Best case scenario:

Representative: How are you doing today?
Customer: I’m doing okay.

Worst case scenario:

Representative: How are you doing today?
Customer: Terrible. My Internet is down and my bill is wrong. You are a stupid company.

See? You don’t have that much to gain and a very likely chance of producing an awkward situation at the beginning of a call. This can set a negative tone for the entire call and certainly not help get anything done.

The point is don’t ask customers how they are. Instead, ask something like:

  • How may I help you today?
  • May I help you?
  • How may I assist you?
  • What can I do for you today?
  • etc.

That’s far more productive and isn’t as likely to produce as many problems. Short post today, but an important topic.

Pace and Lead Strategy

I found this post linked to from a blog I like quite a bit (Lifehacker). The strategy, theory, exercise, etc. they talk about is called pace and lead. I have never heard of it in those exact words before, but the strategy is a fairly common one utilized by experienced customer service representatives and taught by trainers.

I’m not sure if I would exactly yell “They what?!? You’ve got to be kidding! If that happened, it’s unacceptable!!” as that makes it seem as if you are either unaware that things go wrong or just react quite a bit. Plus, the phrase “If that happened” could be misinterpreted by some customers as the representative doubting their accuracy in describing the problem and/or the customer’s honesty. I can see how it would make some customers feel better, but personally, I’d rather have a customer service representative that was a bit calmer and more collected.

Here is a lighter example of pace and lead:

Company: Hi, thanks for calling Company XYZ. My name is Bob, how may I help you?
Customer: Hi Bob, this is Betty from Company ABC. Our Internet is down.
Company: Mary, your Internet should not be down and this isn’t acceptable. Let me look into it and see what I can do to help you.
Customer: Thanks Bob.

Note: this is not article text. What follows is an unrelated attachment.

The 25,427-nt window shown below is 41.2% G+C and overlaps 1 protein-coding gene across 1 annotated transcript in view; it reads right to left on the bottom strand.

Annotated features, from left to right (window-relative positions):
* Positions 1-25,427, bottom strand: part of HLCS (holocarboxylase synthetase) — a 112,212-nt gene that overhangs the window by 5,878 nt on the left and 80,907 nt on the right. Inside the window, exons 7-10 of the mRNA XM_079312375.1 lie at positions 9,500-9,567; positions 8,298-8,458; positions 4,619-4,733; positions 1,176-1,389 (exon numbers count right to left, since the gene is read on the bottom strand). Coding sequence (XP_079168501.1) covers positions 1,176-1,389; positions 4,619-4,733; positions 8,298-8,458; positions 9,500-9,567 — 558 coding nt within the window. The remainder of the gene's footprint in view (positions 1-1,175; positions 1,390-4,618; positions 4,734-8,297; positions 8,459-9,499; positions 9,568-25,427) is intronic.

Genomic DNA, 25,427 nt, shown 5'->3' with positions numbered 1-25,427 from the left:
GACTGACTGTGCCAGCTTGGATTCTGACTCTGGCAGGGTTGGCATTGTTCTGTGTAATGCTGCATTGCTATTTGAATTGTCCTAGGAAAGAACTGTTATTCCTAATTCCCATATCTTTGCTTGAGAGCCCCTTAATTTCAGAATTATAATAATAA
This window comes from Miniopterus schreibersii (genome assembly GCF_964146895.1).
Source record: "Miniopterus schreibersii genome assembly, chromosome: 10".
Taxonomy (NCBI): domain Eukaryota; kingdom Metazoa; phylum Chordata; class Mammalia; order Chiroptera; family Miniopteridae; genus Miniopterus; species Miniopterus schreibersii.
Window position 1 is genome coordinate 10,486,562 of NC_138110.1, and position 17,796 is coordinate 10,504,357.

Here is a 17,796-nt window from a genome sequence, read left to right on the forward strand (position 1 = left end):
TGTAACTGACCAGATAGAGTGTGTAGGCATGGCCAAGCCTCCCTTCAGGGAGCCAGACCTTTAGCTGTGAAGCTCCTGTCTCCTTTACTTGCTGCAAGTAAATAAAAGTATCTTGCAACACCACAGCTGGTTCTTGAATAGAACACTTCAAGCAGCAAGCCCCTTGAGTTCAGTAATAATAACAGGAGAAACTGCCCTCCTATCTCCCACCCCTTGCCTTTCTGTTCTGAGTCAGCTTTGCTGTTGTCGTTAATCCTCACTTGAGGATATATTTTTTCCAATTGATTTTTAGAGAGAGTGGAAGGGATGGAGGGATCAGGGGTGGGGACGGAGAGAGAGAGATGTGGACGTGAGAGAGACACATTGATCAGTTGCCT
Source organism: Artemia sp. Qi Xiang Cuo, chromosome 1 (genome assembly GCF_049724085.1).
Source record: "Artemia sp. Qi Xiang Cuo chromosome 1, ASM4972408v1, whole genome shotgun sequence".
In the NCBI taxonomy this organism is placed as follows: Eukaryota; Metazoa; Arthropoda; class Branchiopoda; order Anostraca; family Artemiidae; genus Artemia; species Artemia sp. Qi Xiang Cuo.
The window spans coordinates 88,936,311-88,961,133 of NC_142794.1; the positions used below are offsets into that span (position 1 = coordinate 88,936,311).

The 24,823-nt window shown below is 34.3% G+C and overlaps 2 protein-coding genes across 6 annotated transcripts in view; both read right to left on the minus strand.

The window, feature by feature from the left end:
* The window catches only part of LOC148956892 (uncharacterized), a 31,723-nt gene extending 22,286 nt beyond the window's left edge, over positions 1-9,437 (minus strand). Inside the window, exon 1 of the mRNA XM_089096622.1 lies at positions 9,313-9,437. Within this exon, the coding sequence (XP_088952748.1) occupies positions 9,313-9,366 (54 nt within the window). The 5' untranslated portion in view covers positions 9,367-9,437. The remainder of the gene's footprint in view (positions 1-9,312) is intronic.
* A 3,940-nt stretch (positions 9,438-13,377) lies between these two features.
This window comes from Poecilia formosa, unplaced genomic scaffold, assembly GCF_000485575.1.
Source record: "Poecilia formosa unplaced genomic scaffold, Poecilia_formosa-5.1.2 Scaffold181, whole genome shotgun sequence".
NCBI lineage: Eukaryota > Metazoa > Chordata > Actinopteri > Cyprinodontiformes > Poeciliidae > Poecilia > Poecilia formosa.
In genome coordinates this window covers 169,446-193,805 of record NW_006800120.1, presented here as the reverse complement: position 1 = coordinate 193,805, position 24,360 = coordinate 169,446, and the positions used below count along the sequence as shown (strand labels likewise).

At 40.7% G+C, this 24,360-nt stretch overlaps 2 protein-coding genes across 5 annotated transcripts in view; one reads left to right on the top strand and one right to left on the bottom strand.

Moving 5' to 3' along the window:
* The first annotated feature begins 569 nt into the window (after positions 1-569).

Company: Mary, thank you for your patience. I looked into this and it appears there is an issue with the router in your building. If you don’t mind holding for about 5 minutes, I’ll call so and so right now and they can fix this in such and such a time.

It has a similar effect as the more serious/intense pacing and leading. The customer in this scenario isn’t very irate, so representatives may have to adjust their tone/words accordingly.

Pacing and leading is something that representatives should be taught during their initial training (whether it be book, classroom and/or mentor-based). It is something that definitely requires practice and is hard to teach flat out because it varies so much based on the customer, the time, the problem, etc. There is a fine line between empathizing with the customer and over-reacting and perhaps scaring them that you are a bit too “intense.”

Customer service “experts” may disagree with pace/lead, mainly because it is asking the customer service representative to stop remaining calm. If the customer service representative is freaking out, chances are the customer will feed off of that. Imagine if 911 operators were like “That happened? I can’t believe it.” – some customers look at certain company’s customer service departments as their 911-equivalent. 911 operators are usually dealing with people who are very upset and a huge part of their job is remaining calm and hoping the caller will feed off of that.

However, people who use pace/lead effectively will continue to tone it down to what the author of the blog post calls a productive state. There are lots of things companies do to deal with angry customers. I advise people to train their representatives to:

  1. Let the customer vent.
  2. Apologize for any inconveniences, regardless of who’s fault it is.
  3. Immediately assure the customer that you (the representative) understand their problem and want to help them fix it.
  4. Proceed with troubleshooting and fixing.

This works with most customers in most situations. It isn’t 100% fool proof, and pacing/leading can be integrated into that process fairly easily. I’d never suggest that a customer service representative try to match an angry customer’s tone (in fact, I’d advise against it), but I do recommend that representatives try and use some form of pacing/leading in addition to a traditional operating procedure for dealing with angry customers (like the one above).

Tomorrow’s post will be about when and when not to use the words “How are you?”.